The EU makes funding available in different forms, including grants, loans and guarantees, subsidies, prizes and public contracts.
The EU awards grants to organisations and, occasionally, individuals, to help them carry out projects that further its policies. Grants are awarded in many different fields, from research to education to humanitarian aid. The EU rarely finances projects up to 100%. Rather, grants are a form of complementary financing, and the beneficiary organisation will also put up a percentage of the funding for their project. The European Commission advertises grant opportunities through calls for proposals.
The EU also provides loans, guarantees and equity as forms of financial assistance to support its policies and programmes. For example, the EU provides loans to businesses of all types for investment in research and innovation. It also provides guarantees to help beneficiaries to obtain loans more easily or at better conditions from banks and other lenders. The EU may also financially participate in a project by owning parts of it.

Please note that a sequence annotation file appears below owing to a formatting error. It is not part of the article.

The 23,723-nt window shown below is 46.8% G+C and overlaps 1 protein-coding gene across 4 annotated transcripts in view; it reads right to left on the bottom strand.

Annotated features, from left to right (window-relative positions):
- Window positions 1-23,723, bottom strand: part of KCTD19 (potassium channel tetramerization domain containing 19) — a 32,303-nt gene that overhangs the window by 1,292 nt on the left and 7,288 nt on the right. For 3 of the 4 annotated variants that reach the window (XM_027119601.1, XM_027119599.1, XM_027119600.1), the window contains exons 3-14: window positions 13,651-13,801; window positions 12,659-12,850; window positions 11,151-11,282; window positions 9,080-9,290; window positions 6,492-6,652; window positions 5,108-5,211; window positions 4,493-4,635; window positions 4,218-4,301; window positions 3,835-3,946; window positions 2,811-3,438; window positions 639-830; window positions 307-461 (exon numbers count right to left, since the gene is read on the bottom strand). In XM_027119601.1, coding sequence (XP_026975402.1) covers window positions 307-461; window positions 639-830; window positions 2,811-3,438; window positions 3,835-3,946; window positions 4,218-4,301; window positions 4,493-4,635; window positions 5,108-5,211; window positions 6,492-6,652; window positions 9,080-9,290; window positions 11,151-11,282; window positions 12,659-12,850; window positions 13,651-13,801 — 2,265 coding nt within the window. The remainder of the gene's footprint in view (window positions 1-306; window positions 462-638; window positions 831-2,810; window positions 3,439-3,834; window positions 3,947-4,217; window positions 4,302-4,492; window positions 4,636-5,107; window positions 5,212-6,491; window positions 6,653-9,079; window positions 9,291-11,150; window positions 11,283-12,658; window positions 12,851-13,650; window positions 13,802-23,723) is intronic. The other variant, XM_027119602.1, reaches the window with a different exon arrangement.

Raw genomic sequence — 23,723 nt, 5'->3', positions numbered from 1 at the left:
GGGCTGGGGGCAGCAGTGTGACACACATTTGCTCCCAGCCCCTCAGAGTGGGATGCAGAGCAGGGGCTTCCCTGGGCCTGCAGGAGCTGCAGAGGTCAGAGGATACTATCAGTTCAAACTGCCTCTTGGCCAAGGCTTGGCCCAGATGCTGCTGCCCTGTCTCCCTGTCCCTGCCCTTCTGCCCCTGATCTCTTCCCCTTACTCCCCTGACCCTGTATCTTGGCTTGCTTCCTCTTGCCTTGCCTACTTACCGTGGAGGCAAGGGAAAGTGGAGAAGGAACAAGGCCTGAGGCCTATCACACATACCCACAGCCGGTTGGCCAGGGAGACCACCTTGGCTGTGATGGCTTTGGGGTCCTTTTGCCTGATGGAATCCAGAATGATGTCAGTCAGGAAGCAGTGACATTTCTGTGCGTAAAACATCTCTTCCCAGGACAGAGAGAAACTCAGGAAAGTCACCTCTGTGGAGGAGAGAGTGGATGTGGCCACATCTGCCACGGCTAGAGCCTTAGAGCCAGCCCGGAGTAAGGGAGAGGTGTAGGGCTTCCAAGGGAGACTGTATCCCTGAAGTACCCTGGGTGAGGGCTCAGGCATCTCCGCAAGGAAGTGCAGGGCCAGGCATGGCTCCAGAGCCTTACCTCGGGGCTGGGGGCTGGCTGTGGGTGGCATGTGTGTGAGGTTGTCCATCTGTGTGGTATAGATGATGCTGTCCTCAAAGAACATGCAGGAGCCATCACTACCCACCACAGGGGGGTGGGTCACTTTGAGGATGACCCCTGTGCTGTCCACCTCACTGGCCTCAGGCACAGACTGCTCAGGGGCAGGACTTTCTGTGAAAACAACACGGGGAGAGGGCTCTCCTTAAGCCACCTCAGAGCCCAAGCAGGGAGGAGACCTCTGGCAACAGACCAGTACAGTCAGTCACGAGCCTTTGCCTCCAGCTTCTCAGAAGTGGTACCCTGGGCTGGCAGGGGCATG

Brussels is also the origin of several pan European initiatives developing ICT networks, security systems and transport corridors. Being involved from the inception phase is vital to get access to the funding, very often disbursed through complex mechanisms involving EU Agencies, Member States and EC headquarters.
Understanding how EU funding works, the main conditions and access strategy, is instrumental for being successful. Consultants can assist clients with bid management and bid writing support across the range of EU funding programmes. Probably the best known consultancy in this field is Schuman Associates.